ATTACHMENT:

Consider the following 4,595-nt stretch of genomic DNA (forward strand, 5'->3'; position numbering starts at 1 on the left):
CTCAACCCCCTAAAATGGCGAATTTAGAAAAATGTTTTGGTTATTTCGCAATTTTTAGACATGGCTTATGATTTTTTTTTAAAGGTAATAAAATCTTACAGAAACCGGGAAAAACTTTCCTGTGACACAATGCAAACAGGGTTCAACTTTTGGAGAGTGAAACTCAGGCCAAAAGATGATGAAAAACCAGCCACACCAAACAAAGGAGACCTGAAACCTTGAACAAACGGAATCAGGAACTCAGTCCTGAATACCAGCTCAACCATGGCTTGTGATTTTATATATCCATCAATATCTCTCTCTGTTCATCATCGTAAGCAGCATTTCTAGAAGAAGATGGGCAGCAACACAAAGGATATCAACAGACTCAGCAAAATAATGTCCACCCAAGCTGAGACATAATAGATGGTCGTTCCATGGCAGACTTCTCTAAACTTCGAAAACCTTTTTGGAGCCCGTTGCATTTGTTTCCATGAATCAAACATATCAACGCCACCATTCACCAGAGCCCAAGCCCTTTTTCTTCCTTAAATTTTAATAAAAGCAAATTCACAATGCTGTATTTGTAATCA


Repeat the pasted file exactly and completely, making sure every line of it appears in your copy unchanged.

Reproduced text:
Consider the following 4,595-nt stretch of genomic DNA (forward strand, 5'->3'; position numbering starts at 1 on the left):
CTCAACCCCCTAAAATGGCGAATTTAGAAAAATGTTTTGGTTATTTCGCAATTTTTAGACATGGCTTATGATTTTTTTTTAAAGGTAATAAAATCTTACAGAAACCGGGAAAAACTTTCCTGTGACACAATGCAAACAGGGTTCAACTTTTGGAGAGTGAAACTCAGGCCAAAAGATGATGAAAAACCAGCCACACCAAACAAAGGAGACCTGAAACCTTGAACAAACGGAATCAGGAACTCAGTCCTGAATACCAGCTCAACCATGGCTTGTGATTTTATATATCCATCAATATCTCTCTCTGTTCATCATCGTAAGCAGCATTTCTAGAAGAAGATGGGCAGCAACACAAAGGATATCAACAGACTCAGCAAAATAATGTCCACCCAAGCTGAGACATAATAGATGGTCGTTCCATGGCAGACTTCTCTAAACTTCGAAAACCTTTTTGGAGCCCGTTGCATTTGTTTCCATGAATCAAACATATCAACGCCACCATTCACCAGAGCCCAAGCCCTTTTTCTTCCTTAAATTTTAATAAAAGCAAATTCACAATGCTGTATTTGTAATCA